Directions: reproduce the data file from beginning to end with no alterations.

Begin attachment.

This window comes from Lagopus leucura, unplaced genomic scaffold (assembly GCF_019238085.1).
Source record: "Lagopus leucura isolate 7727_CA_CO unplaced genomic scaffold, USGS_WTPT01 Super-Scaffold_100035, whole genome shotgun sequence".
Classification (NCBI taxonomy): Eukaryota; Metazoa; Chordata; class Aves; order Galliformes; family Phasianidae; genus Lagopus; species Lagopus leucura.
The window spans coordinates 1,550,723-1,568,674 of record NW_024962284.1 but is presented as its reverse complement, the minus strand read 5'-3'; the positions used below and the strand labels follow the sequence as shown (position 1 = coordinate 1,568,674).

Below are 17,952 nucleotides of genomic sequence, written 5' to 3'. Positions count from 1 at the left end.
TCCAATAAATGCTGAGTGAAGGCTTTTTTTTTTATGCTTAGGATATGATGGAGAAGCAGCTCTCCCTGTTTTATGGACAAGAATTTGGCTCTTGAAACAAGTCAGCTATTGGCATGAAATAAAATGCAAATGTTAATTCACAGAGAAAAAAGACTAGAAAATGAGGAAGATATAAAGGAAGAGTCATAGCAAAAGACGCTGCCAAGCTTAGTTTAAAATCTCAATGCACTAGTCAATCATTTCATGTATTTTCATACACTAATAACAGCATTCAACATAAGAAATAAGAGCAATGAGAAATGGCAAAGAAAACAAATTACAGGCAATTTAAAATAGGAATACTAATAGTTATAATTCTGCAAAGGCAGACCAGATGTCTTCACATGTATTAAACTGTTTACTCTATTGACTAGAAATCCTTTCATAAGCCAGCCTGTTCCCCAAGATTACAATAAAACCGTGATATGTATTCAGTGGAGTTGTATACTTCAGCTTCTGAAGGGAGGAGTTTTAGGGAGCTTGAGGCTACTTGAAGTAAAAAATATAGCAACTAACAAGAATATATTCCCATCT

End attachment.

This window comes from Lagopus leucura, unplaced genomic scaffold (assembly GCF_019238085.1).
Source record: "Lagopus leucura isolate 7727_CA_CO unplaced genomic scaffold, USGS_WTPT01 Super-Scaffold_100035, whole genome shotgun sequence".
Classification (NCBI taxonomy): Eukaryota; Metazoa; Chordata; class Aves; order Galliformes; family Phasianidae; genus Lagopus; species Lagopus leucura.
The window spans coordinates 1,550,723-1,568,674 of record NW_024962284.1 but is presented as its reverse complement, the minus strand read 5'-3'; the positions used below and the strand labels follow the sequence as shown (position 1 = coordinate 1,568,674).

Below are 17,952 nucleotides of genomic sequence, written 5' to 3'. Positions count from 1 at the left end.
TCCAATAAATGCTGAGTGAAGGCTTTTTTTTTTATGCTTAGGATATGATGGAGAAGCAGCTCTCCCTGTTTTATGGACAAGAATTTGGCTCTTGAAACAAGTCAGCTATTGGCATGAAATAAAATGCAAATGTTAATTCACAGAGAAAAAAGACTAGAAAATGAGGAAGATATAAAGGAAGAGTCATAGCAAAAGACGCTGCCAAGCTTAGTTTAAAATCTCAATGCACTAGTCAATCATTTCATGTATTTTCATACACTAATAACAGCATTCAACATAAGAAATAAGAGCAATGAGAAATGGCAAAGAAAACAAATTACAGGCAATTTAAAATAGGAATACTAATAGTTATAATTCTGCAAAGGCAGACCAGATGTCTTCACATGTATTAAACTGTTTACTCTATTGACTAGAAATCCTTTCATAAGCCAGCCTGTTCCCCAAGATTACAATAAAACCGTGATATGTATTCAGTGGAGTTGTATACTTCAGCTTCTGAAGGGAGGAGTTTTAGGGAGCTTGAGGCTACTTGAAGTAAAAAATATAGCAACTAACAAGAATATATTCCCATCT